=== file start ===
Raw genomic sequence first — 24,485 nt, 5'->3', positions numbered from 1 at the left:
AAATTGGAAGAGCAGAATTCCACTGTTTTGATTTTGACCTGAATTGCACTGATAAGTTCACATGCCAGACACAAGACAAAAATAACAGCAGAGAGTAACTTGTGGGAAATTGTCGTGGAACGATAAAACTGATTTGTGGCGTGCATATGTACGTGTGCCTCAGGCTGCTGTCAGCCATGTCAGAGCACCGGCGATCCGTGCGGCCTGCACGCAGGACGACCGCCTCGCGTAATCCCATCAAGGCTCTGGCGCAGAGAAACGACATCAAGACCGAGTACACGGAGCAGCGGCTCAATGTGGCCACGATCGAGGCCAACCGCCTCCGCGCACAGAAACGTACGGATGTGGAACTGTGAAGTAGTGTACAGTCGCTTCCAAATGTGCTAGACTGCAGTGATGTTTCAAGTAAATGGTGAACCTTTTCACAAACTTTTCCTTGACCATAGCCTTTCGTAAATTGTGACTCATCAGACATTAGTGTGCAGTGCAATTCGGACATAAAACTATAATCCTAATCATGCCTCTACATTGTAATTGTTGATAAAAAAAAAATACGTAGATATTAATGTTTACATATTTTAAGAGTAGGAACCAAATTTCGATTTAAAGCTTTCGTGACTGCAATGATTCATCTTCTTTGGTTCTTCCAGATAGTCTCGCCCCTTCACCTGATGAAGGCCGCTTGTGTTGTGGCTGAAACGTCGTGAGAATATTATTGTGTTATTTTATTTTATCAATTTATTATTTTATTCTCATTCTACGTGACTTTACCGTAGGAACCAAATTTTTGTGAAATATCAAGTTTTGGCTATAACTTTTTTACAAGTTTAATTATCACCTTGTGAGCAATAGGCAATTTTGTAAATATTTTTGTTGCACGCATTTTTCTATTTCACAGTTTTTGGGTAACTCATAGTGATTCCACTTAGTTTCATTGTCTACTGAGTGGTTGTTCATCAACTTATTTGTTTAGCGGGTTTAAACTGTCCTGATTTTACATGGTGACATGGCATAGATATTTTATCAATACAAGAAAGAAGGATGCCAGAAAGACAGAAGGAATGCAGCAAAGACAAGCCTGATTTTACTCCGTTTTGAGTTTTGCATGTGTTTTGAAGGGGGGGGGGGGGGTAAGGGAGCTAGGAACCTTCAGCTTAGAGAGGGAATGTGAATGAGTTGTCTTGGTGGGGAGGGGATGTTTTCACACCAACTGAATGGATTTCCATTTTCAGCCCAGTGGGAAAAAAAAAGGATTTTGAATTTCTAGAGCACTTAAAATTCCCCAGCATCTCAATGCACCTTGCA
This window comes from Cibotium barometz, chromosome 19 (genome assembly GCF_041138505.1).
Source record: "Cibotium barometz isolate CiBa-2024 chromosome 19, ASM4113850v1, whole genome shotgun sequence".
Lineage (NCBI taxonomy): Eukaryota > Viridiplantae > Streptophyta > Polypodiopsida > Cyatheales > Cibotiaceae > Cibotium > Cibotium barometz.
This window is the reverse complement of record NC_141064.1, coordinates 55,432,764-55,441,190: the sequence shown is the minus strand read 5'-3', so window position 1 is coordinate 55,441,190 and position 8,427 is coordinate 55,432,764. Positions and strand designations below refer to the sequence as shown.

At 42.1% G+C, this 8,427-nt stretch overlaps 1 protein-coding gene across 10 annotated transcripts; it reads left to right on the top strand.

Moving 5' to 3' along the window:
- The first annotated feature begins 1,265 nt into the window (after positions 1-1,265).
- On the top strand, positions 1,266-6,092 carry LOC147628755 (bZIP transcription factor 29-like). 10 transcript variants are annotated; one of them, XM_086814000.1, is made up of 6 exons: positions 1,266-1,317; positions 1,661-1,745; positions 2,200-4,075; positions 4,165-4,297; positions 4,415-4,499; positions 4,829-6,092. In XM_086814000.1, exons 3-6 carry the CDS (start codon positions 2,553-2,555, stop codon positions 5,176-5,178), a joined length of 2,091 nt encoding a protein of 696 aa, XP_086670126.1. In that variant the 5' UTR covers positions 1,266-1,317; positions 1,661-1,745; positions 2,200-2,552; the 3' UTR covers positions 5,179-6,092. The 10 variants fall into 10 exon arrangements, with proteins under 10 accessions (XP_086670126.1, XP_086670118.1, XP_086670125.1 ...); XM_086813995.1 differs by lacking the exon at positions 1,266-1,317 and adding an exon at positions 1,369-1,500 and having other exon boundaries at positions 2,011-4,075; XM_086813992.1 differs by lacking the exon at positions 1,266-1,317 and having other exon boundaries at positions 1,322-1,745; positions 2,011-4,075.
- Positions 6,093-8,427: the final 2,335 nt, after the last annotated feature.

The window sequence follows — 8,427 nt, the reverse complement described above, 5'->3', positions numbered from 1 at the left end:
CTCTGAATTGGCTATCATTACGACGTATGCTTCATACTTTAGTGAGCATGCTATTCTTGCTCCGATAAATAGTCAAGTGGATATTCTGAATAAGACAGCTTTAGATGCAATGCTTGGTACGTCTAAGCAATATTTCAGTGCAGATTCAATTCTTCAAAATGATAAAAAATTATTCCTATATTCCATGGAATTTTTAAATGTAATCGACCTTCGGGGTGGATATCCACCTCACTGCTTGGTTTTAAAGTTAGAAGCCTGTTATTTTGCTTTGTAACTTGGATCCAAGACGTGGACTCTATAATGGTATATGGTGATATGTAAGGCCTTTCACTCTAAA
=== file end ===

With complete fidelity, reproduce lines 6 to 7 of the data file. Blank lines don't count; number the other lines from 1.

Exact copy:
This window is the reverse complement of record NC_141064.1, coordinates 55,432,764-55,441,190: the sequence shown is the minus strand read 5'-3', so window position 1 is coordinate 55,441,190 and position 8,427 is coordinate 55,432,764. Positions and strand designations below refer to the sequence as shown.

At 42.1% G+C, this 8,427-nt stretch overlaps 1 protein-coding gene across 10 annotated transcripts; it reads left to right on the top strand.